Warning: this blog contains more than one Churchill quote.
The start of the half term holiday saw myself and a few colleagues with 34 Year 10 students on a residential trip in Normandy, exploring sites linked to William the Conqueror. We also made an obligatory visit to one of the D Day museums in Arromanches where I was struck anew at the ingenuity of the allies who, unable to breach German defences along the north west coast of Europe, constructed ports in the middle of tempestuous waters to finally launch a successful attack on the Nazis. In the face of adversity and an overwhelming problem, the allies tried a different, bold approach that relied on excellent planning and collaboration to succeed. The loss of human life in this campaign cautions me against overly glorifying events but it strikes me that educators could learn something from the past (admittedly, this is a VERY ‘history teacher’ statement however, ‘The future is unknowable, but the past should give us hope’- Churchill)
My Twitter homepage is awash with educational tweets – I consider it to be one of the best sources of free CPD around. But the tone is getting increasingly dire: school budgets cut; the system is turning our students into robots; teachers are leaving the profession in droves. Among the harbingers of doom, my colleague @EnserMark recently blogged that we teachers need to be a ‘light in the darkness’.
I suppose it is easier to do this in half term, when I’ve slept a lot and relaxed, to put on my rose-tinted glasses and wax lyrical about teaching. But I look around at friends and family who work outside of education, who are also experiencing heavy workloads and poor funding and I return to the thought that teaching is a great job, despite its current difficulties. As an aside, @TeacherToolkit has blogged his ‘156 reasons To Teach’ and I challenge anyone in the profession to go and have a look and not pick out 10 reasons that resonate. Go on: take a look.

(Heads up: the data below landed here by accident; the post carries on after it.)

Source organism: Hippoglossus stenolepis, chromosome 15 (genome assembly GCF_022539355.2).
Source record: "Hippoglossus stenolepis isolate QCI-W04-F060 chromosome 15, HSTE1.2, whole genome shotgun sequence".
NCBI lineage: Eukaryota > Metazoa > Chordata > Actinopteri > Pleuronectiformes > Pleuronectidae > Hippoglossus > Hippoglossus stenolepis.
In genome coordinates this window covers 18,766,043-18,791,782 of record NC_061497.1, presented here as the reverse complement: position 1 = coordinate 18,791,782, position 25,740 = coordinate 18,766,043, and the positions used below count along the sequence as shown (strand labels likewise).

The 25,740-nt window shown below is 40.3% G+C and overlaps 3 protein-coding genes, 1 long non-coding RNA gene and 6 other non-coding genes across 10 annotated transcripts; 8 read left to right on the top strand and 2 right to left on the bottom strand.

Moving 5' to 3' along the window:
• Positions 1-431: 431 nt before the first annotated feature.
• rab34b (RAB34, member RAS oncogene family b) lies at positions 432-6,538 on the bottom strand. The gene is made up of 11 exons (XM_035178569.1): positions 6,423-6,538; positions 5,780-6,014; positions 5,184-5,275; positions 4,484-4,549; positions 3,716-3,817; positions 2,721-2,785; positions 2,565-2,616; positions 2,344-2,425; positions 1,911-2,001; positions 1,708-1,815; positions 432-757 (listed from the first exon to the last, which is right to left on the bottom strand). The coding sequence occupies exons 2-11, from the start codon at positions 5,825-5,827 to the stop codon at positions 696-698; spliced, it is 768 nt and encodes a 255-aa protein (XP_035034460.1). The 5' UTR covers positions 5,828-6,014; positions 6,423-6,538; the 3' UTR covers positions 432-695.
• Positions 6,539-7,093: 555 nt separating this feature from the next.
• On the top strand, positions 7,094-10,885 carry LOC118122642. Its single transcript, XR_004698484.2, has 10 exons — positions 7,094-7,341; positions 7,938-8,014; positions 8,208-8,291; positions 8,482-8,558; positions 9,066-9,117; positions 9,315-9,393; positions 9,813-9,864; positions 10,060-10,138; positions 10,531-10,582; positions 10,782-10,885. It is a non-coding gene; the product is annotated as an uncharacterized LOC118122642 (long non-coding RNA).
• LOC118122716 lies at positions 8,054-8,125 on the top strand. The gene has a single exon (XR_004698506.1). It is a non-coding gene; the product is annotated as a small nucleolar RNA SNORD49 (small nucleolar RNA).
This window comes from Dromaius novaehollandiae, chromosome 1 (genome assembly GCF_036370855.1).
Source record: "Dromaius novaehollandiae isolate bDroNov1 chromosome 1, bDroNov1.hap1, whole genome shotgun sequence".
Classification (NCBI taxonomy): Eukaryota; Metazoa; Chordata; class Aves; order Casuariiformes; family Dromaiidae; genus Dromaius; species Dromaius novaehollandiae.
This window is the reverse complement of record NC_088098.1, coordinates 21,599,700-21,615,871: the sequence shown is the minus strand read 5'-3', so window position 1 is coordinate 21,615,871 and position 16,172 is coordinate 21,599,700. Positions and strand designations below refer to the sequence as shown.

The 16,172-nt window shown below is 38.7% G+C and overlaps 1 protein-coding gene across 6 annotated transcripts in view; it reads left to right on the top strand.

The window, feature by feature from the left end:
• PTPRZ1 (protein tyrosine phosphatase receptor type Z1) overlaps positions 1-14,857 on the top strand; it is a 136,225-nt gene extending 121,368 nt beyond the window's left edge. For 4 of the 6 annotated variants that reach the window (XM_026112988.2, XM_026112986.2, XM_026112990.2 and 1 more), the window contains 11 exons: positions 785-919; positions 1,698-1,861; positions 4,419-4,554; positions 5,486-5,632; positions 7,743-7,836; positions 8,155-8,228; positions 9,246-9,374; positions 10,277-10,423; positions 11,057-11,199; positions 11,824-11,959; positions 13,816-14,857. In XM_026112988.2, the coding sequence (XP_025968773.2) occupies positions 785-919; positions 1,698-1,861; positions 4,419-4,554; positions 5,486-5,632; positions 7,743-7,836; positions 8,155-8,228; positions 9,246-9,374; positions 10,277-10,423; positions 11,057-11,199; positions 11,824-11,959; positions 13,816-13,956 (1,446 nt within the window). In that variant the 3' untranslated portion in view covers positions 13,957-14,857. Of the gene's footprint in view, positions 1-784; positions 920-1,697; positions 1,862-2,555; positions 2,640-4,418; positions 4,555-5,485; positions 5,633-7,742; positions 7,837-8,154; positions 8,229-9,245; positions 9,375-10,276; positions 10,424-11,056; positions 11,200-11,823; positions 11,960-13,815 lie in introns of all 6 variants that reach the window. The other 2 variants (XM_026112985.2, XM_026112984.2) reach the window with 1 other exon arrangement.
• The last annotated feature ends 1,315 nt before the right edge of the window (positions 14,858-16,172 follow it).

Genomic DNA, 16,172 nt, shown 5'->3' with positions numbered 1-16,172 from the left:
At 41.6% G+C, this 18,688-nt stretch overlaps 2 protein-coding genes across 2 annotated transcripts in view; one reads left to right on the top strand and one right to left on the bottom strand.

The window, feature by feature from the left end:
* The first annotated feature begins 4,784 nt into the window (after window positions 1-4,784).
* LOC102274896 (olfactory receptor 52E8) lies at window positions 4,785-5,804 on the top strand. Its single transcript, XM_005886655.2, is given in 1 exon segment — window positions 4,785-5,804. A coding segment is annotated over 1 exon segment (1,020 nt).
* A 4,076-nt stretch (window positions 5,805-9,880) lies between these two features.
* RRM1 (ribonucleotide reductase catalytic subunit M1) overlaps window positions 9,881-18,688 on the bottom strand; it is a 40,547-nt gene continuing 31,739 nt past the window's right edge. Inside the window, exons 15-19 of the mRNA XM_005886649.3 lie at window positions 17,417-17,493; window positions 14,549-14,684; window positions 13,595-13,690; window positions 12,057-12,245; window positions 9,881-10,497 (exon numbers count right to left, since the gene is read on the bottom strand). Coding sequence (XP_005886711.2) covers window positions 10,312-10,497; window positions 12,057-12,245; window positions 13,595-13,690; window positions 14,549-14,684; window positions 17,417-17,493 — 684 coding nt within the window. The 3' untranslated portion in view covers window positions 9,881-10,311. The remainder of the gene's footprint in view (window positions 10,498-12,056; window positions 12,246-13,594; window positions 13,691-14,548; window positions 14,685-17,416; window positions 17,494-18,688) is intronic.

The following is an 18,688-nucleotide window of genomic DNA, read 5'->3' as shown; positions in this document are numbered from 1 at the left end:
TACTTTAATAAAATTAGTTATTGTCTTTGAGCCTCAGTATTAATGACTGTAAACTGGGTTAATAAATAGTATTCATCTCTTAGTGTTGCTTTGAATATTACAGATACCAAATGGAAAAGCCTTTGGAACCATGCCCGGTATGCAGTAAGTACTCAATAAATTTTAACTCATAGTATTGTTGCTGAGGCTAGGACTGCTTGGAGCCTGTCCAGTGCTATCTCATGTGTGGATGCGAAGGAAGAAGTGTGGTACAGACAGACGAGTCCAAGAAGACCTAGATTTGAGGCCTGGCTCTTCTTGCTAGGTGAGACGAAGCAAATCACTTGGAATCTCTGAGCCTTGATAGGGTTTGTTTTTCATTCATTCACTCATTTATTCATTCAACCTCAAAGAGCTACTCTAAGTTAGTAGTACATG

I’m not denying that education is facing tough times and an uncertain future. I would like to take this opportunity to remind the powers that be of Churchill’s statement that, ‘The facilities for advanced education must be evened out and multiplied. No one who can take advantage of a higher education should be denied this chance. You cannot conduct a modern community except with an adequate supply of persons upon whose education, whether humane, technical, or scientific, much time and money have been spent.’
However these tough times are beginning to have a detrimental effect on those of us who will have to weather the storm. As I peruse the Twitter feeds, the more positive tweets and blogs are being overwhelmed by the negative ones and I wonder: where is our ‘blitz spirit’? As educators, we are adaptable and creative- it’s the nature of our profession and we are masters at it. How many times have we stood in front of a large class just as the technology has mysteriously decided to have a melt down and still delivered a lesson? What about the occasions when we have juggled little Tommy’s water spillage, while Johnny’s nose has started bleeding and Susan is on the verge of tears because she has lost her PE kit. Again? Or during our PPA when, all in a space of an hour, we have planned a lesson, responded to a parent, completed paperwork for our line manager, finished off those last few books in the class set we are marking and still, possibly, drink a cup of tea? And, if necessity is the mother of invention (sorry, a non- Churchill phrase here), what could we achieve in these dark times? What could be our ‘darkest hour’? I think we could achieve a lot. New curriculum is an opportunity to refresh stale lessons and schemes of learning. A cut budget can force us to think about delivering a lesson without using that worksheet we roll out every year and take a risk in that delivery (“You have to run risks”). Why not pool resources with colleagues in another local school to halve planning and share problems? Where we are unsure of new mark schemes, working collaboratively with our counterparts locally can ensure that we are interpreting and applying them correctly. And, although I’ve suggested that positive tweets are becoming harder to spot than a unicorn, they are there and a great resource. Teachers across the country are coming up with ingenious solutions to problems and happily sharing them. There are Facebook groups whose sole purpose is to share resources for new exam specifications. I cannot recall another time in my career when there has been so much interaction and a sense of community among the teaching profession.
So, just like those planning and executing the D-Day landings, flexibility and collaboration will see us through.
‘Success always demands a greater effort’ but I think that this could be teaching’s ‘finest hour’.
Emma Smith, History